Three-color 3-drops have always been incredible—Rhox War Monk and Woolly Thoctar are good examples from the past—and Mantis Rider will be no exception. It has a good ability from each of its colors and a fine body for its mana cost. There is actually likely to be a cycle of such three-drops in Khans of Tarkir (including the absolutely insane Savage Knuckleblade) and I wouldn’t be surprised if all of them will be among the best cards in the set.
But let’s focus on Mantis Rider for now. The best way to evaluate it is by comparing it to closely related cards:
Both Lightning Angel and Skyknight Legionnaire have seen play at high-level events, and Mantis Rider compares favorably to both of them. If you can afford blue mana in your deck, then Mantis Rider is clearly better than Skyknight Legionnaire, and if you don’t care about the 4th point of toughness, then it is a clear improvement over Lightning Angel.
That point of toughness might be important enough to favor Lightning Angel over Mantis Rider, however, at least in Modern where Lightning Bolt and Snapcaster Mage run amok. In Standard, 3-toughness creatures don’t die as often as in Modern, but even then there are Lightning Strike, Anger of the Gods, and Bile Blight to worry about.
Yet, the fun thing about Magic is that what might seem to be a downside at first might actually not be a downside at all. For example, if cards like Courser of Kruphix, Polukranos, Sarkhan, and Savage Knuckleblade would dominate the post-rotation Standard, then people might start playing Pillar of Light, in which case having 3 toughness is actually a good thing!
But the main reason I’m excited about Mantis Rider is how well it will fit in the upcoming Standard. As always, context is everything. Let’s take a look at some of the cards that are bound to see a lot of play:
Mantis Rider lines up excellently against all of them.
Against red aggro decks (headlined by Goblin Rabblemaster), the most important ability on Mantis Rider will be vigilance. With vigilance, Mantis Rider can act as an excellent blocker that pressures the opponent’s life total in the meantime. So while your opponent is struggling to build up a big enough board to swarm your blockers, you get to hit him for 3 while blocking a Goblin token every turn. Pretty good.
Against green midrange decks (which will certainly feature Courser of Kruphix), the key ability of Mantis Rider will be flying. While Courser of Kruphix threatens to block most aggressive creatures, Mantis Rider just flies over it. And if that wasn’t enough, Mantis Rider has the perfect size for blocking Courser of Kruphix on the swingback, too! This will ensure you win the damage race against green decks.
Against decks with a lot of planeswalker (Xenagos and Kiora, for example), the pivotal ability on Mantis Rider will be haste. This essentially turns it into a Flametongue Kavu for planeswalkers. Mantis Rider even has the perfect size for taking out Xenagos and Kiora in a single attack. I mean, Banishing Light and Hero’s Downfall are also fine ways to deal with those planeswalkers, but Mantis Rider leaves a 3/3 flying threat on the board, and that’s a huge improvement.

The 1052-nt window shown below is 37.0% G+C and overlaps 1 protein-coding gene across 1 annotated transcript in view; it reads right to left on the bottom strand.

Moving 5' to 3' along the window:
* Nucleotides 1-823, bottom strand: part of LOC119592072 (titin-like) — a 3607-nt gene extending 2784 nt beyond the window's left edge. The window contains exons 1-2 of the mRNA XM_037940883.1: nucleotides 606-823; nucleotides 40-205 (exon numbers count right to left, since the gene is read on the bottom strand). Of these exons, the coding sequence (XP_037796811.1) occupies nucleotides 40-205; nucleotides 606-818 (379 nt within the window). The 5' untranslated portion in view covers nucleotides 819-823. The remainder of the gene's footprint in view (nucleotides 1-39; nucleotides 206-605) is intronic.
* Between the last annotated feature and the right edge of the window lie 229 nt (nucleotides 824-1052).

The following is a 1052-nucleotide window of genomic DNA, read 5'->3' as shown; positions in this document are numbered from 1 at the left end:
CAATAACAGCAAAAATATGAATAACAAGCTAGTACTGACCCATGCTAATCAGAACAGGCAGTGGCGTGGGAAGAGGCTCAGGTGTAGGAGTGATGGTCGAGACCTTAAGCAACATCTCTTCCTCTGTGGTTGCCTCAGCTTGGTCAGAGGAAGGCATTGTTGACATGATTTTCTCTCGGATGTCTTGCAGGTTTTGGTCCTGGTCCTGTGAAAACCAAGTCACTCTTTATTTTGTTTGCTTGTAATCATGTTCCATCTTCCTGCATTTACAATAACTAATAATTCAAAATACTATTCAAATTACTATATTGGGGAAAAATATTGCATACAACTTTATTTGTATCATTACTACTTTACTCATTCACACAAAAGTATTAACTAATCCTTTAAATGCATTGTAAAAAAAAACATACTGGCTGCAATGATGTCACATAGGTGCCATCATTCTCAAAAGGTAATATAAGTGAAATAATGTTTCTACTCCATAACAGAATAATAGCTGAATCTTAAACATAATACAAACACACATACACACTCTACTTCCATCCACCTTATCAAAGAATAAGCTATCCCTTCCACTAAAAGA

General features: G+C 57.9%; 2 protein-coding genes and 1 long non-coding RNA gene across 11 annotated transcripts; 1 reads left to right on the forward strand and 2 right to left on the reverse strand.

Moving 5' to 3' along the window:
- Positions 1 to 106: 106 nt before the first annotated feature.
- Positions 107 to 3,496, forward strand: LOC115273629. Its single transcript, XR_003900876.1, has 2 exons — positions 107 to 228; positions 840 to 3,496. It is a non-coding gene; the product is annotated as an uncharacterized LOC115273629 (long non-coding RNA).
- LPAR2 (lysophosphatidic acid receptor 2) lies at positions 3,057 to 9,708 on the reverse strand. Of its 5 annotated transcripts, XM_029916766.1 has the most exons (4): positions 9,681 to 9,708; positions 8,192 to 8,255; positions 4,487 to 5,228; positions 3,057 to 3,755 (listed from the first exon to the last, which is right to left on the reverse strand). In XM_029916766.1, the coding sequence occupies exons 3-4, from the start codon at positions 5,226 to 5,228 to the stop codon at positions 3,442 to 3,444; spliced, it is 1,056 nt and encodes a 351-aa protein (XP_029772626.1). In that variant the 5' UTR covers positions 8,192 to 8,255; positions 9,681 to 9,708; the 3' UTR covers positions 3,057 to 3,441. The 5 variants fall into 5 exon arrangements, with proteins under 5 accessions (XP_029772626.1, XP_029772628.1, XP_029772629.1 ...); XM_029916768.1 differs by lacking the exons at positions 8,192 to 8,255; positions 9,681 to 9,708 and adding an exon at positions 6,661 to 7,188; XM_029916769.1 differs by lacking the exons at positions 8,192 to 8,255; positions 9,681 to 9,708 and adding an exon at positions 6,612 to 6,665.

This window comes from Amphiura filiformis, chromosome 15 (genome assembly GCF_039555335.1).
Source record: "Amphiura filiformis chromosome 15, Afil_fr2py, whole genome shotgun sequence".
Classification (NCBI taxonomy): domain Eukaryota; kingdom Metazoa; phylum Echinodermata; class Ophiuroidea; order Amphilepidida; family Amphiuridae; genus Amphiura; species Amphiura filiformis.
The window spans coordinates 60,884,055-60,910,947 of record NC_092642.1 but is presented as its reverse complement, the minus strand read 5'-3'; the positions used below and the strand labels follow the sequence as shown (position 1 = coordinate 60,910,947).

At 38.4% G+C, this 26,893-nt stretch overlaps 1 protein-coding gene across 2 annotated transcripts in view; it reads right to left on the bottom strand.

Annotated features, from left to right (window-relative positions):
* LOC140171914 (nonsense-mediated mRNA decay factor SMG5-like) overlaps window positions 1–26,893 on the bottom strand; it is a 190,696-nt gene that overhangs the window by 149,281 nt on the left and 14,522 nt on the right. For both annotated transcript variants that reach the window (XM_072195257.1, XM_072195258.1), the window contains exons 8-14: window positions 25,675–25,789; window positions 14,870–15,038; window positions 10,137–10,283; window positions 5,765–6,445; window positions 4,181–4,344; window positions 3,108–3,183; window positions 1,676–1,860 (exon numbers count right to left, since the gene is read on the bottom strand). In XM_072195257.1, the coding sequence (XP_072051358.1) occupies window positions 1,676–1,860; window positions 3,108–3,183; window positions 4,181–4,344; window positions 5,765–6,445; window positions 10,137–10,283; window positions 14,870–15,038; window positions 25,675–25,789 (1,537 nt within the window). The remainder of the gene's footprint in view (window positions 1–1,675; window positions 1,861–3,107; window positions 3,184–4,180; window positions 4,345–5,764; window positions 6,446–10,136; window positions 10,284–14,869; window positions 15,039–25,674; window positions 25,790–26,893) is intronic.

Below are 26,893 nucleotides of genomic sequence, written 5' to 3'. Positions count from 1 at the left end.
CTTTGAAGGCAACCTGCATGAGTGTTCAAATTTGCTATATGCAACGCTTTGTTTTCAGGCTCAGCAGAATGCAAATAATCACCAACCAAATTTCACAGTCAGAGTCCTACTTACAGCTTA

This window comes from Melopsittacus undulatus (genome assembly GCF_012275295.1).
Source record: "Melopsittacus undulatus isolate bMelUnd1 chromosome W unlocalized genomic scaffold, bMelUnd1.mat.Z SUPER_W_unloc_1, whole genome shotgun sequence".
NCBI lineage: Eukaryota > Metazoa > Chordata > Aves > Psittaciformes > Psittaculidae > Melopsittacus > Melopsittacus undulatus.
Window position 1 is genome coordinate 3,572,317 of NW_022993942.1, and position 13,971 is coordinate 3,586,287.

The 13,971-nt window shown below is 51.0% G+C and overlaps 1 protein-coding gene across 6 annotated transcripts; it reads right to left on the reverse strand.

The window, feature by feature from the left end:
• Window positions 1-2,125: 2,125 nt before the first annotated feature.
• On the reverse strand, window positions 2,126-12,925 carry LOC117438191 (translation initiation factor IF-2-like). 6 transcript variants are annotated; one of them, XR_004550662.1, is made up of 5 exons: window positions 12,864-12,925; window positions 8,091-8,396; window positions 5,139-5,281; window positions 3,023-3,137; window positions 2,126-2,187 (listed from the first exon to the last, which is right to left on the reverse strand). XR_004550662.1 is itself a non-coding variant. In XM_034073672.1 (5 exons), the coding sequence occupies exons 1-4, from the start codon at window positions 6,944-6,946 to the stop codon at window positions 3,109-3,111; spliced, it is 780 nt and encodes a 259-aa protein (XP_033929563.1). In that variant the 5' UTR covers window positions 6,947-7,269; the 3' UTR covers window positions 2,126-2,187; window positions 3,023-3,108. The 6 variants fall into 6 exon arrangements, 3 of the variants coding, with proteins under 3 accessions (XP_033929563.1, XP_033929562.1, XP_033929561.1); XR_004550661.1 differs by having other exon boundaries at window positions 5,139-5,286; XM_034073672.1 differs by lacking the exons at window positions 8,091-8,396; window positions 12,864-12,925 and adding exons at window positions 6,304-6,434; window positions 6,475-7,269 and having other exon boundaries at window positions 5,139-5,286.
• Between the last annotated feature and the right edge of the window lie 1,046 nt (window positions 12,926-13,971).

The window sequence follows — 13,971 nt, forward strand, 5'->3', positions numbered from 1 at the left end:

I think Mantis Rider can fit in both an aggressive deck (where its main role will be to fly over Courser of Kruphix for the final points of damage) and a control deck (where its main role will be to take out planeswalkers without losing card advantage), so I made a Jeskai list for both.
(As an aside, I’m glad that the name of the wedge finally offers a decent alternative to calling U/W/R decks “American” decks. That has always been a silly name because the flag of the Netherlands, France, Luxembourg, the Czech Republic, and a dozen other countries are also blue, white, and red, so “American” never described a distinctive feature. Jeskai finally offers a proper name for U/W/R decks.)
Alongside Mantis Rider, this deck features the best aggressive early drops and the best burn spells in red, white, and blue. Most of the card choices are self-explanatory, though the suite of Dauntless River Marshal, Chained to the Rocks, and Evolving Wilds is a bit speculative. The idea is that having Evolving Wilds over Mystic Monastery or scry-lands is only a minor downgrade (and it might actually be an upgrade if your opponent has Urborg in play) whereas gaining access to Dauntless River Marshal and Chained to the Rocks is a significant upgrade over the alternatives.
Beside Mantis Rider, this deck features the best control cards and planeswalkers in red, white, and blue. The deck aims to sweep the board with End Hostilities and take over the late-game with Sarkhan and Elspeth. The mana curve of the deck lacks early drops and four-drops (unfortunately Chandra, Jace, or Ajani don’t fit the strategy of this deck very well) but hopefully, there will be new cards in Khans of Tarkir to solve these issues.
One way or another, Mantis Rider will work overtime as a blocker, a win condition, and a planeswalker-slaying machine, and I expect that it will a centerpiece of Jeskai decks in the new Standard.